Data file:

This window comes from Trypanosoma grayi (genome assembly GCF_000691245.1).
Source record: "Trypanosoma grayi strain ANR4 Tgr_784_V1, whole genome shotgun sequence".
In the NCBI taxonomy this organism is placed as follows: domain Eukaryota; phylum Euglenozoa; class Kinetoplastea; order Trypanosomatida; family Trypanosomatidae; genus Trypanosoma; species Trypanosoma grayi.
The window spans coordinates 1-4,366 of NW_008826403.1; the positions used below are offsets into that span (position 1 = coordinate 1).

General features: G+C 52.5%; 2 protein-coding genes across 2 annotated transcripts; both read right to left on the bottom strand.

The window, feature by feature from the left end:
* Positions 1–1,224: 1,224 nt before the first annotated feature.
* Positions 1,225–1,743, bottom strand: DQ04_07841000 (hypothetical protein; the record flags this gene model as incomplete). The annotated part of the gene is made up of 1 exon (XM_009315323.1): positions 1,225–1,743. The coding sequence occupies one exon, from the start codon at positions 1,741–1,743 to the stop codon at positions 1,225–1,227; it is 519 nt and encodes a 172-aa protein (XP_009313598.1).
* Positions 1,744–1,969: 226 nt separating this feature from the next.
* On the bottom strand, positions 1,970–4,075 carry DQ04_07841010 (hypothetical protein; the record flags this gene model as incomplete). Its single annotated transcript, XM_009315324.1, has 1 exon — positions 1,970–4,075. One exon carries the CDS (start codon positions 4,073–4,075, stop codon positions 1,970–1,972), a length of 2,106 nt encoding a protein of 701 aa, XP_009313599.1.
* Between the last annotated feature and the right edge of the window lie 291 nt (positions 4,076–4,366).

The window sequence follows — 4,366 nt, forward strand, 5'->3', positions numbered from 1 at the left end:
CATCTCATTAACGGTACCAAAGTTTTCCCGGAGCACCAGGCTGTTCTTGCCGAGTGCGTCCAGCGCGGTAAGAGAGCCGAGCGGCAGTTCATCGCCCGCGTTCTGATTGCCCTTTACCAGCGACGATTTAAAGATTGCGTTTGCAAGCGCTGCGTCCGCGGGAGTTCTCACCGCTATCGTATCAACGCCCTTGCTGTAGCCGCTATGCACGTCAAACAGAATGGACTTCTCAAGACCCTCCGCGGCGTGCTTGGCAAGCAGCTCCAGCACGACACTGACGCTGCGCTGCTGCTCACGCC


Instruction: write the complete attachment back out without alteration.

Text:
This window comes from Trypanosoma grayi (genome assembly GCF_000691245.1).
Source record: "Trypanosoma grayi strain ANR4 Tgr_784_V1, whole genome shotgun sequence".
In the NCBI taxonomy this organism is placed as follows: domain Eukaryota; phylum Euglenozoa; class Kinetoplastea; order Trypanosomatida; family Trypanosomatidae; genus Trypanosoma; species Trypanosoma grayi.
The window spans coordinates 1-4,366 of NW_008826403.1; the positions used below are offsets into that span (position 1 = coordinate 1).

General features: G+C 52.5%; 2 protein-coding genes across 2 annotated transcripts; both read right to left on the bottom strand.

The window, feature by feature from the left end:
* Positions 1–1,224: 1,224 nt before the first annotated feature.
* Positions 1,225–1,743, bottom strand: DQ04_07841000 (hypothetical protein; the record flags this gene model as incomplete). The annotated part of the gene is made up of 1 exon (XM_009315323.1): positions 1,225–1,743. The coding sequence occupies one exon, from the start codon at positions 1,741–1,743 to the stop codon at positions 1,225–1,227; it is 519 nt and encodes a 172-aa protein (XP_009313598.1).
* Positions 1,744–1,969: 226 nt separating this feature from the next.
* On the bottom strand, positions 1,970–4,075 carry DQ04_07841010 (hypothetical protein; the record flags this gene model as incomplete). Its single annotated transcript, XM_009315324.1, has 1 exon — positions 1,970–4,075. One exon carries the CDS (start codon positions 4,073–4,075, stop codon positions 1,970–1,972), a length of 2,106 nt encoding a protein of 701 aa, XP_009313599.1.
* Between the last annotated feature and the right edge of the window lie 291 nt (positions 4,076–4,366).

The window sequence follows — 4,366 nt, forward strand, 5'->3', positions numbered from 1 at the left end:
CATCTCATTAACGGTACCAAAGTTTTCCCGGAGCACCAGGCTGTTCTTGCCGAGTGCGTCCAGCGCGGTAAGAGAGCCGAGCGGCAGTTCATCGCCCGCGTTCTGATTGCCCTTTACCAGCGACGATTTAAAGATTGCGTTTGCAAGCGCTGCGTCCGCGGGAGTTCTCACCGCTATCGTATCAACGCCCTTGCTGTAGCCGCTATGCACGTCAAACAGAATGGACTTCTCAAGACCCTCCGCGGCGTGCTTGGCAAGCAGCTCCAGCACGACACTGACGCTGCGCTGCTGCTCACGCC